Asia is poised to become the next great growth opportunity for the cruise industry and Taiwan plans to be one of the reasons, according to Michael Chang, director of the Taiwan Visitors Association. Speaking at Seatrade in Miami, Chang said that Taiwan is experiencing record-high numbers of cruise visitors as more cruise lines continue to add Taiwan to their Asian itineraries.
“Asia is what Europe was to cruising 20 years ago – a new discovery – and we all know what has happened there. As they expand their operations globally, Taiwan is getting strong interest from major cruise lines, particularly as relations with China continue to improve. We are taking every opportunity to promote our port facilities and unique attractions to the world’s cruise vacationers,” Chang said. In addition to Star Cruises, which primarily serves the Asian market, several international lines and CLIA members now include Taiwan in a variety of cruises in the region. These include Azamara Cruises, Costa Cruises, Holland America Line, Oceania Cruises, Princess Cruises, Seabourn Cruise Line and Silversea Cruises.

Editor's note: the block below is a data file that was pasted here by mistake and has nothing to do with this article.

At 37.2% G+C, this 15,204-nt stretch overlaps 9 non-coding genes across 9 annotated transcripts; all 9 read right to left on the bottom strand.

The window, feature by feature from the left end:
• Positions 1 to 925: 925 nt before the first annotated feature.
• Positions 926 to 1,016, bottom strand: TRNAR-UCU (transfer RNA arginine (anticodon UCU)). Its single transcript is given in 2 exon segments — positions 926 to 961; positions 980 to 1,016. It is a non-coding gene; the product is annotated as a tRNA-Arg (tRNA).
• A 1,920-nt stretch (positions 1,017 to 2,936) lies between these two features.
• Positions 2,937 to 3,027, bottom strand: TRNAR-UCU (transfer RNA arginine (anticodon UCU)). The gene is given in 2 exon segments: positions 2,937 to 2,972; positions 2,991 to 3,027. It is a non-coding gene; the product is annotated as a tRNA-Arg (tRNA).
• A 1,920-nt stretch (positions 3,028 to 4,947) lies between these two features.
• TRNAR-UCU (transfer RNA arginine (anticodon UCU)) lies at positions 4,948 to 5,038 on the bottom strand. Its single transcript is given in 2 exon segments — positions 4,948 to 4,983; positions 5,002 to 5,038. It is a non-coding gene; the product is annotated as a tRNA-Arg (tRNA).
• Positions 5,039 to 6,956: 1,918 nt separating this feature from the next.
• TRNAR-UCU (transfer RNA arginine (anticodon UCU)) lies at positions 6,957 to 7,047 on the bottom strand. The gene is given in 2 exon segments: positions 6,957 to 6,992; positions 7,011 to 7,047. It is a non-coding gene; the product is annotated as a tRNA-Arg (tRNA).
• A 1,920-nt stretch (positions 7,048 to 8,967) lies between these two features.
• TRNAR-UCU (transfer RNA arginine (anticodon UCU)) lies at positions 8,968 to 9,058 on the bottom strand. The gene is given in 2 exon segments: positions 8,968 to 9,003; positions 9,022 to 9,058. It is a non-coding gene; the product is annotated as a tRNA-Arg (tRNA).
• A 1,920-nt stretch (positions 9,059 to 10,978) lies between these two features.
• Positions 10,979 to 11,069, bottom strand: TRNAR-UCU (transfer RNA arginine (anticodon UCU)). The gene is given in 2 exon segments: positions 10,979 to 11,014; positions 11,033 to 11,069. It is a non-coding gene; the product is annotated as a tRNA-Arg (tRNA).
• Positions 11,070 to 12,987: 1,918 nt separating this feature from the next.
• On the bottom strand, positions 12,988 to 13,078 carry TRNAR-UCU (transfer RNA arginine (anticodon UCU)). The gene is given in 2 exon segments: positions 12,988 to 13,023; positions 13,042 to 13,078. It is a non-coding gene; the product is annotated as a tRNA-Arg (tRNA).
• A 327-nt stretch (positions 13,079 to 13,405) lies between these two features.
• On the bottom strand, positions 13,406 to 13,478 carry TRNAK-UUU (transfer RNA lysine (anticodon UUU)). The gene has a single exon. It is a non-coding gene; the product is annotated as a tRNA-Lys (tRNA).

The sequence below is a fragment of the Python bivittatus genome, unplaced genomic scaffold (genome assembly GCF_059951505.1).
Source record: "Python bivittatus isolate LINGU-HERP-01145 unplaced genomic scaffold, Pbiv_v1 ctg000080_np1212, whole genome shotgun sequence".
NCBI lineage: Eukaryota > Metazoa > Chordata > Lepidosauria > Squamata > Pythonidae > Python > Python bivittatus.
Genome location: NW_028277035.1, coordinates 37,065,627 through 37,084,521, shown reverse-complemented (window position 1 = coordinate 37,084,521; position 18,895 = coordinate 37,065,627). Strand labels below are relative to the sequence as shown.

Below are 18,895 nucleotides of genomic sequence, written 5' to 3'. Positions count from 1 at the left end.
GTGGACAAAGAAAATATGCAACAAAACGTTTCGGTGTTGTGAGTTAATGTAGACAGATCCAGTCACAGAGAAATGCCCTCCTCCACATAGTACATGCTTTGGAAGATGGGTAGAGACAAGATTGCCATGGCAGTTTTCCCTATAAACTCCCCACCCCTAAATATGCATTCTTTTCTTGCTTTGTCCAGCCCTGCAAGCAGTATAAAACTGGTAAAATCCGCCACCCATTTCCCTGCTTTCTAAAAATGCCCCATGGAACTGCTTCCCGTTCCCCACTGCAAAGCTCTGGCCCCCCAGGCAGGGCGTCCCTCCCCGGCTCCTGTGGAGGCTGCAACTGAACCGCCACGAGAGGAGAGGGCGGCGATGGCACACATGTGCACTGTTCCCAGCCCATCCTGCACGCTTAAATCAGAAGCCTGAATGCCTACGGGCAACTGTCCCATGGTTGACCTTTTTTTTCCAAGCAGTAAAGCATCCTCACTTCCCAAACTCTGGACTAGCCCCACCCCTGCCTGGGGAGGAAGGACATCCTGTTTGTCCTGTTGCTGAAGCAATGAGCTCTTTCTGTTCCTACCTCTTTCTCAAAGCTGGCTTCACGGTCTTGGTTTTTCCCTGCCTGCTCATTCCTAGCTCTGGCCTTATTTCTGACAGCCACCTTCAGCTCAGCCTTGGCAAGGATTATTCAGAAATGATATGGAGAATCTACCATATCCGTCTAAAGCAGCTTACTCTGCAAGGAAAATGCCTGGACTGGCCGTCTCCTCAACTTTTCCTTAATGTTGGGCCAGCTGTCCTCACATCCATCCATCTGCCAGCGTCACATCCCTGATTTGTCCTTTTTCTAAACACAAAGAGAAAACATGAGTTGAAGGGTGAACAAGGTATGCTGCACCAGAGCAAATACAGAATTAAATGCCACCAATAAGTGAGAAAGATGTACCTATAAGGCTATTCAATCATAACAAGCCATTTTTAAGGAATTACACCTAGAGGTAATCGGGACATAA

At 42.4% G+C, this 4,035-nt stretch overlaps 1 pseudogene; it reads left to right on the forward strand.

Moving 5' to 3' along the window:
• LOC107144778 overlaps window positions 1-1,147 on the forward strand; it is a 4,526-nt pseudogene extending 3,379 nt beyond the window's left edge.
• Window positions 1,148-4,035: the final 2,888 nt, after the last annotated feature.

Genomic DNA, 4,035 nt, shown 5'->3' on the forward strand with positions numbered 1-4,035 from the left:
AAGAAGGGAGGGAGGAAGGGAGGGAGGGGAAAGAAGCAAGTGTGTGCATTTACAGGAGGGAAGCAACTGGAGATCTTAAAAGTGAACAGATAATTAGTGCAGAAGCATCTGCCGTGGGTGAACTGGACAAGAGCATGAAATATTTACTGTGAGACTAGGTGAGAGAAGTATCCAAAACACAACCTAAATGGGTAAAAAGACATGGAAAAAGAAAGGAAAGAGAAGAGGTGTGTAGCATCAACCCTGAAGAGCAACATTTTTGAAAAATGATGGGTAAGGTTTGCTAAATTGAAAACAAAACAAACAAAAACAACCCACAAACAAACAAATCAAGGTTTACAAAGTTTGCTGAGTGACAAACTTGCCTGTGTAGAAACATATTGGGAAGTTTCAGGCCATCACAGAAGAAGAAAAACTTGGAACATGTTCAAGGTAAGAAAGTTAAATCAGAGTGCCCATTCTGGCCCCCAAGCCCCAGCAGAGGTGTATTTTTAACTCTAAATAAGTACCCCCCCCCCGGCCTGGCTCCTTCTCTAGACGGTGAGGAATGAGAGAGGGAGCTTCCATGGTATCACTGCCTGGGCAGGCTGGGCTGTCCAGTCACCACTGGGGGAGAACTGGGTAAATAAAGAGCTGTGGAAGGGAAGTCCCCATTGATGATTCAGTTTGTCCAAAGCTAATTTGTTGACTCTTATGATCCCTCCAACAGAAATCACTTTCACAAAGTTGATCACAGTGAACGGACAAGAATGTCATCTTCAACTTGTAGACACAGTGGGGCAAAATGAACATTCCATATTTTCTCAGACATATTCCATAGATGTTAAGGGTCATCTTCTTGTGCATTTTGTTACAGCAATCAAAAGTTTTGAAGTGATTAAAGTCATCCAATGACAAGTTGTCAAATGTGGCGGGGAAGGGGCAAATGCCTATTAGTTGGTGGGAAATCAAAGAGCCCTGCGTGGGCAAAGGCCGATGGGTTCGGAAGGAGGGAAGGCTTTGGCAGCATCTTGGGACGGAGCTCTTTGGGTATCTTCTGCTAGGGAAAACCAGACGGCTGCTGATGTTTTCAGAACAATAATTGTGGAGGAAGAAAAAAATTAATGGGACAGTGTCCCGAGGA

Approximately 450,000 cruise passengers are expected to visit Taiwan in 2009, representing a 15 percent increase compared to last year. Forty-two cruise calls are scheduled to visit Taiwan’s international ports in 2009, which is a 75 percent increase over the prior year. Four international ports are available in Taiwan – Keelung, Taichung, Kaohsiung, and Hualien – with room for further development. The island nation has a total of 11 ports.
Key to further growth of Asian cruises are the improving international relations with China, which Taiwan expects to continue, according to Chang. Already, new agreements allow ships to sail directly between Taiwan and China, which will make it easier and more convenient for cruise lines to include both countries in their Asian itineraries. And, with more than 100 flights a week between the two countries, international travelers have added flexibility in creating appealing cruise/land tour packages from Taiwan.
“As the international economic crisis turns around, the Far East will become an increasingly appealing cruise destination, offering outstanding value as well as attractions, history and culture unique to Asia,” Chang said. In the meantime, to meet the current demands of increasing cruise traffic and to prepare for further growth, Taiwan continues to invest in cruise-related projects. Keelung Harbor, Taipei’s homeport, has planned to construct a $78 million multi-functional building that would integrate cruise passenger traffic, an exhibition center, shopping mall and port offices. Construction is scheduled to be completed in 2013. According to Chang, Taiwan is also taking advantage of every opportunity to increase cargo shipping, particularly with China, which has 63 ports.